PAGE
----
DELUGE, FLOODS

Report on swelling Rift Valley lakes almost ready - PS

Experts divided on the causes of the unprecedented flooding - from siltation to tectonic plate movement.

In Summary

• The investigating team will soon hand over its report.

• Experts cite various causes. There's heavy rain, climate change, siltation, deforestation, tectonic, plate movement, A number of factors combine to cause a potential ecological disaster.

 

What used to be the Kenya Wildlife Service office and canteen are submerged in Lake Nakuru. The lake has been swelling since early 2013.
SUBMERGED: What used to be the Kenya Wildlife Service office and canteen are submerged in Lake Nakuru. The lake has been swelling since early 2013.
Image: LOISE MACHARIA

The technical committee studying rising rising lakes in the Rift Valley has almost completed its report.

Environment PS Chris Kiptoo on Wednesday said the report is almost ready.

“Lakes have been rising and have caused harm, destroyed wildlife," Kiptoo said. Thousands of people have been displaced.

He commented at the Serena Hotel, Nairobi, during a meeting to rally Kenyans behind the government's bid to increase forest cover.

Forest cover stands at 7.2 per cent, the constitutional requirement is 10 per cent.

For a number of months, water in lakes Naivasha, Elementaita, Bogoria, Baringo and Turkana have been rising sharply.

The lakes have been rising since 2013.

As the technical team finalises the report, experts have been giving divided opinions on the causes of the phenomenon.

Some experts point to heavy rains, while others say silt has built up, making the lakes shallower, less able to hold water. Silt has been caused by runoff from land that has been laid bare or overcultivated.  

Some scientists and environmentalists blame it on global warming and habitat degradation.

Seismologist attribute the rising levels to the tectonic movements of the earth's crust.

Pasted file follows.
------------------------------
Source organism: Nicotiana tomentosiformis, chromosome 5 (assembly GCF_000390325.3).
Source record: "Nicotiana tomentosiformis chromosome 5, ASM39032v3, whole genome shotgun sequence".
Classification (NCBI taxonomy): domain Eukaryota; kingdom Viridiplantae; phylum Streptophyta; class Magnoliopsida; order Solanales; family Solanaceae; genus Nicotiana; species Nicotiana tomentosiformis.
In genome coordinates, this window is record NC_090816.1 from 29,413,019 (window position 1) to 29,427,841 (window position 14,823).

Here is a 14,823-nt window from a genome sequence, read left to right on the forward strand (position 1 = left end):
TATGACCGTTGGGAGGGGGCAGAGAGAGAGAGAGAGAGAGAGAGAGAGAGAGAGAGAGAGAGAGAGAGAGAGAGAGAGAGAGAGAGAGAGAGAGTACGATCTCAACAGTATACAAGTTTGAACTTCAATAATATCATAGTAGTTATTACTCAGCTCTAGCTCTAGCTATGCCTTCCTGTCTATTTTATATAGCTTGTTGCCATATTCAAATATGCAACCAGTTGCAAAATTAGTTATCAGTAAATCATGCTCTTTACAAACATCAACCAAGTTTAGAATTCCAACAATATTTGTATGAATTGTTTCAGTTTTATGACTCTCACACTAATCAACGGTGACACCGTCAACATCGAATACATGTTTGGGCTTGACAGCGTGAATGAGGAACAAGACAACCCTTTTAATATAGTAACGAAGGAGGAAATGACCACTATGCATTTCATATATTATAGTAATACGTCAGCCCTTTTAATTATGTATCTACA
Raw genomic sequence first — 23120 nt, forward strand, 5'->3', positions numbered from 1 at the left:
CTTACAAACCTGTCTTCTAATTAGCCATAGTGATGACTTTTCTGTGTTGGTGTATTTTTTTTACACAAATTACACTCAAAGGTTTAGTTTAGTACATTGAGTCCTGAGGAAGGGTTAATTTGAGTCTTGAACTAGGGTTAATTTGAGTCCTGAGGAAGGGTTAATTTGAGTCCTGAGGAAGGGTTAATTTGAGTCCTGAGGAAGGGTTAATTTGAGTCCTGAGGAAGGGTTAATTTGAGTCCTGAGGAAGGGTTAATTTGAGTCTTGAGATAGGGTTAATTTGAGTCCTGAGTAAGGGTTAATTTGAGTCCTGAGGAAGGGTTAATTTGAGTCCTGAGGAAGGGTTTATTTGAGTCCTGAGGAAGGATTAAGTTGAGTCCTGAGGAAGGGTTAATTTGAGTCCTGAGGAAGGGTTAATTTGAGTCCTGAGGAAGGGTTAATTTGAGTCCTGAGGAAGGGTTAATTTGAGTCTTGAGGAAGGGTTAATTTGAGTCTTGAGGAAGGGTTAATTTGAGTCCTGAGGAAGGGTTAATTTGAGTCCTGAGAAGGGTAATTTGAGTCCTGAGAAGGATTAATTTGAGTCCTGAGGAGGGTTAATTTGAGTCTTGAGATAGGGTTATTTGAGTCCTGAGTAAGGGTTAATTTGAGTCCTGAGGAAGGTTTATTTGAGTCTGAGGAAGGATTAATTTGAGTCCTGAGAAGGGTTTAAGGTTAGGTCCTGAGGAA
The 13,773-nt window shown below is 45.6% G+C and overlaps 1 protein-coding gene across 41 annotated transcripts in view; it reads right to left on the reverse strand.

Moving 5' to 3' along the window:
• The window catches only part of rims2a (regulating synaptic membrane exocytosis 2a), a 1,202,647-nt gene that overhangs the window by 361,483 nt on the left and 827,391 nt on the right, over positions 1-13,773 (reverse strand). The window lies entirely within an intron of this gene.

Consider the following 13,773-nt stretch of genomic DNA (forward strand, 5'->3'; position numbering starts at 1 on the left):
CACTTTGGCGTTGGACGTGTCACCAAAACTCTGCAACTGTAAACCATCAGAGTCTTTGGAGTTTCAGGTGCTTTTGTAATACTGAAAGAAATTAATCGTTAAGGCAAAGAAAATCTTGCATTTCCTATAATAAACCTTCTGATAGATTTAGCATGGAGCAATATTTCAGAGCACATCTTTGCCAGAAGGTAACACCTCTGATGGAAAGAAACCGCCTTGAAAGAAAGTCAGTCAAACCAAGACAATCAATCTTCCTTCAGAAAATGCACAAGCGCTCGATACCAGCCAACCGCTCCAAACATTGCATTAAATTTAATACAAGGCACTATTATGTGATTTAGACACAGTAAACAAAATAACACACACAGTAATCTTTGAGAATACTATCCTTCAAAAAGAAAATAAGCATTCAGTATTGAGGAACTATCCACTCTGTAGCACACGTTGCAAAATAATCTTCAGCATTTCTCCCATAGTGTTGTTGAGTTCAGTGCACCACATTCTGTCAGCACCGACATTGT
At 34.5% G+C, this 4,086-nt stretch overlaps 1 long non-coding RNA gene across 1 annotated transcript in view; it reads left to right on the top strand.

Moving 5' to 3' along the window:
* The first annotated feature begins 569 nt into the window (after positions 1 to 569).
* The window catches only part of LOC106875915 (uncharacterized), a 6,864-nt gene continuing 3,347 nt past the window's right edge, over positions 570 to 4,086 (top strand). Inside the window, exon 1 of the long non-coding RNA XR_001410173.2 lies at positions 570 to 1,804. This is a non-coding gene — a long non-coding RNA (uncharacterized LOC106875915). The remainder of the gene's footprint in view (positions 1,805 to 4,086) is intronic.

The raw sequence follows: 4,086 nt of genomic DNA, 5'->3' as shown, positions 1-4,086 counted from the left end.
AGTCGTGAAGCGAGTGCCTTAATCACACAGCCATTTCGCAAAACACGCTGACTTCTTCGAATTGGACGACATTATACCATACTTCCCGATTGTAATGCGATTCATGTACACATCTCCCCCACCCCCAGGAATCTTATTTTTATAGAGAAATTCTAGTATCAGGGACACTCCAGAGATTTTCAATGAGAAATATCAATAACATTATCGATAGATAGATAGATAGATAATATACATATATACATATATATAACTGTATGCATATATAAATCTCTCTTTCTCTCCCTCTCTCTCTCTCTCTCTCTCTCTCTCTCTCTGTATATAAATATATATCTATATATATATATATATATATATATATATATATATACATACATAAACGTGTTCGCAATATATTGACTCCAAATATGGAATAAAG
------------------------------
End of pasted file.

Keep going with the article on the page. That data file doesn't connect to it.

"It is clearly an aspect of climate change and silt that has increased in water bodies as a result of degradation.”

The government formed a technical committee in October to study the rising water levels. It was urged to do so by the National Security Committee.

Members of the technical team include experts from the National Environment Management Authority, the Water Resource Authority and geologists.

Nakuru and Baringo residents have been especially hard-hit and displaced.

The higher water levels in lakes Nakuru, Bogoria and Elementaita have forced flamingoes to fly away.

They left because pH levels and algae production have been interfered with. Flamingoes feed on algae, which is becoming scarce. Ph is the measure of how acidic/basic water is.

In Baringo, more than 30,000 people have been displaced and schools, hospitals, roads, beach hotels, farms and homes submerged after Lake Baringo overflowed its banks and water spread rapidly.

Kenya's Rift Valley contains beautiful lakes and escarpments, havens for abundant wildlife.

Lake Baringo has breath-taking sights and teems with with birds, fish, hippopotamuses and crocodiles.

However, not all of them can survive in the alkaline Lake Bogoria nearby.

Due to the increased water levels, experts are worried that the two may merge, creating an ecological disaster.

Concerning forest, Kiptoo said clearly the forest cover is too low. Increasing and maintaining forest cover is critical in mitigating climate change.

Forests help regulate ecosystems, protect biodiversity, play an integral part in the carbon cycle, support livelihoods and can help drive sustainable growth and tourism.

Kiptoo said forest landscapes need to be kept intact and managed sustainably.

(Edited by V. Graham)